Published online Mar 21, 2015. doi: 10.3748/wjg.v21.i11.3330
Peer-review started: October 3, 2014
First decision: October 29, 2014
Revised: November 18, 2014
Accepted: January 16, 2015
Article in press: January 16, 2015
Published online: March 21, 2015
AIM: To study the results of stem-cell therapy under a Compassionate-use Program for patients with recurrent anal fistulae.
METHODS: Under controlled circumstances, and approved by European and Spanish laws, a Compassionate-use Program allows the use of stem-cell therapy for patients with very complex anal fistulae. Candidates had previously undergone multiple surgical interventions that had failed to resolve the fistulae, and presented symptomatic recurrence. The intervention consisted of limited surgery (with closure of the internal opening), followed by local implant of stem cells in the fistula-tract wall. Autologous expanded adipose-derived stem cells were the main cell type selected for implant. The first evaluation was performed on the 8th postoperative week; outcome was classified as response or partial response. Evaluation one year after the intervention confirmed if complete healing of the fistula was achieved.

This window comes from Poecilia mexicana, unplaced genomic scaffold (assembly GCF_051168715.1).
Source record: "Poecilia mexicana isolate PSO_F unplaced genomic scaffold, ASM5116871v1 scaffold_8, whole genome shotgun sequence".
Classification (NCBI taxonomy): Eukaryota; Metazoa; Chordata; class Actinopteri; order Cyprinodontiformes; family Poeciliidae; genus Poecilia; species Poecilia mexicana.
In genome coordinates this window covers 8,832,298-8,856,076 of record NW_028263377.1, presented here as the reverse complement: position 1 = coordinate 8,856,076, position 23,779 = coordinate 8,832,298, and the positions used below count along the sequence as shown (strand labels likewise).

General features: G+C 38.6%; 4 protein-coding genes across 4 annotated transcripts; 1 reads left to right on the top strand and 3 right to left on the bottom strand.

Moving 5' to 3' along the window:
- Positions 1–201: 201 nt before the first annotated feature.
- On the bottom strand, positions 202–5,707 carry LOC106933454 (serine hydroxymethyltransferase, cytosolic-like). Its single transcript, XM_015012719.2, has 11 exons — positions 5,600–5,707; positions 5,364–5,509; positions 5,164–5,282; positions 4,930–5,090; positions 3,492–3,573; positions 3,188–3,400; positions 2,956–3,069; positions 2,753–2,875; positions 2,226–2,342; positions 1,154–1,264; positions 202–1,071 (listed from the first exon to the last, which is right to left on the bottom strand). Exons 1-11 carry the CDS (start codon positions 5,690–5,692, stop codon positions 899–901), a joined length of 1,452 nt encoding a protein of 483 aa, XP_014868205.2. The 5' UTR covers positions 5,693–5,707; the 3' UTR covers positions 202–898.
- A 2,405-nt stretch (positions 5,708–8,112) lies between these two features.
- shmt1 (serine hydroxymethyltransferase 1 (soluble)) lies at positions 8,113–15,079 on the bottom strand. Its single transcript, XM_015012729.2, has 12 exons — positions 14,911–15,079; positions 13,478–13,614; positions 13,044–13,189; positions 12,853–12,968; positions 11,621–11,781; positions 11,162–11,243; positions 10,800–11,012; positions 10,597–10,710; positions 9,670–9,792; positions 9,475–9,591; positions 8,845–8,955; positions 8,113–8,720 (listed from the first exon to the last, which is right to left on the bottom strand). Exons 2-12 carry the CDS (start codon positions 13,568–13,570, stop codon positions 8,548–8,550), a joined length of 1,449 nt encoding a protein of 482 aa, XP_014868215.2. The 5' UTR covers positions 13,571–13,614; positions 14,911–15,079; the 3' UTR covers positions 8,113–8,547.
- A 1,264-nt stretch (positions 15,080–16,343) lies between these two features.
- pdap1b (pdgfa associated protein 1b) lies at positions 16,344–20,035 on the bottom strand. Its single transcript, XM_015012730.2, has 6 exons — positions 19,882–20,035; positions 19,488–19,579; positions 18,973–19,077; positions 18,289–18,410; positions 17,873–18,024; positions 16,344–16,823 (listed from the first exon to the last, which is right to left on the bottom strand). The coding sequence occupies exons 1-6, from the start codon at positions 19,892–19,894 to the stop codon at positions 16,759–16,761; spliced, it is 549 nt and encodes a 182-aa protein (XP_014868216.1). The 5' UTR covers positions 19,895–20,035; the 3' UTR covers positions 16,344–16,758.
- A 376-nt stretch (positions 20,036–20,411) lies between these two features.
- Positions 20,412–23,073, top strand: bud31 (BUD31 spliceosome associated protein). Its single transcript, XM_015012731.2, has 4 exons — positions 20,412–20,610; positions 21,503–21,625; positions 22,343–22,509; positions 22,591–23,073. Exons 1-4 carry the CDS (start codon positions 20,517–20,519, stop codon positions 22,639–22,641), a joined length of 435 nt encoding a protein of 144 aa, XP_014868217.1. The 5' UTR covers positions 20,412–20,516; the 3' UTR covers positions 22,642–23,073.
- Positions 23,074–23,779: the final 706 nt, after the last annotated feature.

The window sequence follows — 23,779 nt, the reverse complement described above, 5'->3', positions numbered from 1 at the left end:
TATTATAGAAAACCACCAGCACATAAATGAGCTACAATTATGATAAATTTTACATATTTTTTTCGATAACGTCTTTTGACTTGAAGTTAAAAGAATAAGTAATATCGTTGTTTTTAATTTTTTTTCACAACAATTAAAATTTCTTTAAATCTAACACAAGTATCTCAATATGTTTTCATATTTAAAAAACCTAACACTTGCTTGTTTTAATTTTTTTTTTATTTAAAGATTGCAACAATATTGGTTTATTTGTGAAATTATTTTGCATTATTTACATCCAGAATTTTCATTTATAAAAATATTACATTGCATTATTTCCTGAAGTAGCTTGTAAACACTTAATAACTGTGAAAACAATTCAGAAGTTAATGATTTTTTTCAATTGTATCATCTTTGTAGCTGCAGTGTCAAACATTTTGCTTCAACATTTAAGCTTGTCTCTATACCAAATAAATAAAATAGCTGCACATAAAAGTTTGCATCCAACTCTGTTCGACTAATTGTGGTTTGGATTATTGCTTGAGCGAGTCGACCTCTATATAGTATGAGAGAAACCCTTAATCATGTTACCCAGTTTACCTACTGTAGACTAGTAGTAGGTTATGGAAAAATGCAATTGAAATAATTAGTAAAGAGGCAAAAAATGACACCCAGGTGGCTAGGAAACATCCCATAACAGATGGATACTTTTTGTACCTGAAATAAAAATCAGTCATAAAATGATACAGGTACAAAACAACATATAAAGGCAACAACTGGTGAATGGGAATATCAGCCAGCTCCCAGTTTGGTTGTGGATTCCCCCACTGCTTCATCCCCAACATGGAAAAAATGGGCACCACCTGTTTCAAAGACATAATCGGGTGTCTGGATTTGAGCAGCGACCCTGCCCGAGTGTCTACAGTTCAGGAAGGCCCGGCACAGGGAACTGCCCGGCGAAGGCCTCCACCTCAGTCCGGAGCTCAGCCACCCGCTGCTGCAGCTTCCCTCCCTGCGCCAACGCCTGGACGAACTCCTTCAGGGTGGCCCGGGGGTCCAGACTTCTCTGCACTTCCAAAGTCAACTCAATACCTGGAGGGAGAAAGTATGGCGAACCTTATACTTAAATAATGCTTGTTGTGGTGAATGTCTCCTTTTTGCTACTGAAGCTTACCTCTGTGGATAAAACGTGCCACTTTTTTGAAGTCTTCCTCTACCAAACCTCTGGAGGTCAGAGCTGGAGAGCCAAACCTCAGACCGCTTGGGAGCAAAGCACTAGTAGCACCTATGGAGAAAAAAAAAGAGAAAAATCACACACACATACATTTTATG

RESULTS: Ten patients (8 male) with highly recurrent and complex fistulae were treated (mean age: 49 years, range: 28-76 years). Seven cases were non-Crohn’s fistulae, and three were Crohn’s-associated fistulae. Previous surgical attempts ranged from 3 to 12. Two patients presented with preoperative incontinence (Wexner scores of 12 and 13 points). After the intervention, six patients showed clinical response on the 8th postoperative week, with a complete cessation of suppuration from the fistula. Three patients presented a partial response, with an evident decrease in suppuration. A year later, six patients (60%) remained healed, with complete reepithelization of the external opening. Postoperative Wexner Scores were 0 in six cases. The two patients with previous incontinence improved their scores from 12 to 8 points and from 13 to 5 points. No adverse reactions or complications related to stem-cell therapy were reported during the study period.
CONCLUSION: Stem cells are safe and useful for treating anal fistulae. Healing can be achieved in severe cases, sparing fecal incontinence risk, and improving previous scoring.
Core tip: Our group has performed various clinical trials with adipose stem cells. Patients with very complex fistulae, multiple previous surgeries, and treatment failure are generally not able to enter these studies despite the benefit and “last chance” of cure. We present the results of a Compassionate-use Program, which enabled the application of stem-cell therapy to these patients, under strict regulations. Ten patients were treated, and after one year of follow-up, we conclude that adipose stem cells are effective and safe, and 60% of the patients achieved complete healing.